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Hands-on Twitter's official Android app

Twitter's new Android app looks good and packs some perks, but it also has a serious drawback.

Official Twitter app for Android
There are plenty of Twitter-helpers for Android, but only one that Twitter created in-house.

It's been about a month since Twitter began contributing its official apps to the BlackBerry marketplace, rather than sitting back and letting third-party developers take the reins. We checked out Twitter's new, free, official in-house Android app over the weekend and for the most part, we've been liking what we see.

While there's no shortage of third-party Twitter apps in the Android Market, Twitter's has an edge that the others don't--integrating contacts with the Android address book. That means you'll be able to view your buddy's Twitter photo and most recent update from the address book. The entry also serves as a shortcut for quickly jumping to the Twitter profile in question within the native Twitter app. (Too bad you can't tweet someone directly from here.)

The rest of the app also holds its own against the slew of now-competing Twitter-helpers. Twitter can notify you of incoming tweets in various ways, and offers a choice of photo and URL-uploading service. Its two home screen widgets broadcast recent tweets; the larger one includes a text field for your status updates.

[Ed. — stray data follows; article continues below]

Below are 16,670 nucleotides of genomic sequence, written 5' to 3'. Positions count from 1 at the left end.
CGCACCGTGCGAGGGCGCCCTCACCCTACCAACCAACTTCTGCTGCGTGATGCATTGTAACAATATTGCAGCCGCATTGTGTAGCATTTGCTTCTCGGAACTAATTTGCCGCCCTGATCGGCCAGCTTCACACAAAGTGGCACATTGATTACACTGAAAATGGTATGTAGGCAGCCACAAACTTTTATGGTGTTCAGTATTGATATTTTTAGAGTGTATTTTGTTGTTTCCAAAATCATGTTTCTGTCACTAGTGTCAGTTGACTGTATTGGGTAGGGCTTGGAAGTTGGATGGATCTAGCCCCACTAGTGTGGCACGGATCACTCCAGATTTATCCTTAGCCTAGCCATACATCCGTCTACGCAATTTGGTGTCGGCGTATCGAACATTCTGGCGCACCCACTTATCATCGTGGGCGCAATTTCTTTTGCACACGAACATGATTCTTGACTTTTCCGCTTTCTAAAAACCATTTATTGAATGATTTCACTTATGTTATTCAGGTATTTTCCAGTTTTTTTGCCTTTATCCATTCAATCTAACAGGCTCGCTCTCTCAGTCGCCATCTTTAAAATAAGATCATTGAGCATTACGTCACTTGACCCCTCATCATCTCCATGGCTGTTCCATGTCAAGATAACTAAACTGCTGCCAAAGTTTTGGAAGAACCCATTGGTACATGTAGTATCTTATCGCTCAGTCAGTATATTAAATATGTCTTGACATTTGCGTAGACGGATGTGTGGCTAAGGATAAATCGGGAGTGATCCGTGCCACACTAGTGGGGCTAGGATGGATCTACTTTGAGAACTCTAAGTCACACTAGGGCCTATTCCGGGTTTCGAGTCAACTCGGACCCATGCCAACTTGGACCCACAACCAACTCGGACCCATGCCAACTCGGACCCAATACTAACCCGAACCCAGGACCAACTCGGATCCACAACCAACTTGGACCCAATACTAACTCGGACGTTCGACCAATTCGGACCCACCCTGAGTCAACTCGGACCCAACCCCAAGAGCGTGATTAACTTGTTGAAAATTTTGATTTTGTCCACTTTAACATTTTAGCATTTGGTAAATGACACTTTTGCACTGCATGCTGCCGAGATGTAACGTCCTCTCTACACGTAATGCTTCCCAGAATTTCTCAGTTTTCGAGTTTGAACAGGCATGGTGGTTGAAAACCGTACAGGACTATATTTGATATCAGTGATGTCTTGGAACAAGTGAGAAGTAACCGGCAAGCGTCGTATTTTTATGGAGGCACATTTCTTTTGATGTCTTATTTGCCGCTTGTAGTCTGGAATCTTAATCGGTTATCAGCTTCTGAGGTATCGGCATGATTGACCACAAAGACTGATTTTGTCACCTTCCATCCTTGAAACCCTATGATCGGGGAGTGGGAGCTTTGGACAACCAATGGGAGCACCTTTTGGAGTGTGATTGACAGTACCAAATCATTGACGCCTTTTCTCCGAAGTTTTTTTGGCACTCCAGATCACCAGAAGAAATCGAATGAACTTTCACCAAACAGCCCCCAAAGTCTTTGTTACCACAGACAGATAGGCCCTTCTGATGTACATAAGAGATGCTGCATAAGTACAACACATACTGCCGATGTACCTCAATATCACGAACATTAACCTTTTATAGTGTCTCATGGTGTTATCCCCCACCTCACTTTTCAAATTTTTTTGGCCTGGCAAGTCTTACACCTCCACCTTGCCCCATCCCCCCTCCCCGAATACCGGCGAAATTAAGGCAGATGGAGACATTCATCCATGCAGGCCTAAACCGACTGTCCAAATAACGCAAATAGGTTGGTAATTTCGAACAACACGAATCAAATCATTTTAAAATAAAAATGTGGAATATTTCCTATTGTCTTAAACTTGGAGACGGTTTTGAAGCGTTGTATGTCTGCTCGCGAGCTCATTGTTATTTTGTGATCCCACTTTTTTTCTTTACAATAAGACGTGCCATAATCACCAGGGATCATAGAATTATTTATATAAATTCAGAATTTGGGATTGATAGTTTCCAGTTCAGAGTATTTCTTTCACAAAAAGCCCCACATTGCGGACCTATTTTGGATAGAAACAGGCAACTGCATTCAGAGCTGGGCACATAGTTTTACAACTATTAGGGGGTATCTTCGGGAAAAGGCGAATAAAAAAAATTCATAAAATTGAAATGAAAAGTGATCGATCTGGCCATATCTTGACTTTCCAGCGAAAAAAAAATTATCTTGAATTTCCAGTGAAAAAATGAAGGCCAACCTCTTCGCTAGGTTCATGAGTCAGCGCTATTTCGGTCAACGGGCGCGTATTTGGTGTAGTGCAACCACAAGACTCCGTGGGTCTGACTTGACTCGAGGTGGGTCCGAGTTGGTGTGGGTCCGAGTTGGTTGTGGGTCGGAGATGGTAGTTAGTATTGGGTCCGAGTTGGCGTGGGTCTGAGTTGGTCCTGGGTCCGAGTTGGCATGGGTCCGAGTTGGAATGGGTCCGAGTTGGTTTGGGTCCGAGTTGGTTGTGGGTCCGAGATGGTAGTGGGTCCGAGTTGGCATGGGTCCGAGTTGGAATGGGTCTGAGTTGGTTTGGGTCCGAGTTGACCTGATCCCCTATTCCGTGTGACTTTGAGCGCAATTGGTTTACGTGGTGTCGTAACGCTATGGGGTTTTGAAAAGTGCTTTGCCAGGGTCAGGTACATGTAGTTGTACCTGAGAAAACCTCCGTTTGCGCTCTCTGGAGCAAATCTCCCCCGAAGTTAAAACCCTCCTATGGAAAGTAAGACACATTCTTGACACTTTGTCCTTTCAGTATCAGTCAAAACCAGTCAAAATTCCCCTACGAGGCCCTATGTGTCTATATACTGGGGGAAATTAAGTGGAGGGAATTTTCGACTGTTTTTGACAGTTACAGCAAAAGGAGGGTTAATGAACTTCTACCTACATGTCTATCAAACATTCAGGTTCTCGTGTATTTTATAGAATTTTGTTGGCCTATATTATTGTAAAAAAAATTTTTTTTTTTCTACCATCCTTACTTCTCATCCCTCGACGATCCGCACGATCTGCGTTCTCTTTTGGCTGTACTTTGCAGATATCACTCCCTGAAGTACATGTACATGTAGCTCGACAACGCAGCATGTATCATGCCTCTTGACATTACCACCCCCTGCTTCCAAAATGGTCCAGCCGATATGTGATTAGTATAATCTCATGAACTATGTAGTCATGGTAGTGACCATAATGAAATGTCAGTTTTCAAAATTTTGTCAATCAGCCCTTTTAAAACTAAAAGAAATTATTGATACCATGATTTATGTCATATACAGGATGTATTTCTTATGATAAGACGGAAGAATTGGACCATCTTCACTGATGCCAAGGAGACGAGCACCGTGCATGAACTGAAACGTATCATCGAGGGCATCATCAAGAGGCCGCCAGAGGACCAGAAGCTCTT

Twitter's attractive splash screen lines up quick links to see your friends' Twitterstream, mentions, direct messages, lists, retweet activity, and personal profile. We appreciate being able to upload a new photo from the smartphone, turning on geolocation, and adding @usernames from a drop-down list.

However, we vastly prefer the @username autocomplete mechanism found in apps like TweetCaster and Touiteur. We think Twitter ought to include skinning options for those who prefer a less cheery style of Twitter-blue icon eye-candy, but that's minor compared to our most serious complaint--support for just one user account at a time. When the app can handle multiple accounts, we might consider switching.

You can try Twitter for free from the Android Market on Android phones running operating system 2.1 and above, which limits the number of people who can currently use the app. Luckily, since co-collaborator Google plans to open the code for this build as part of the Twitter API, we'll look forward to seeing how other developers fold in access to Android's address book on top of what they've already got.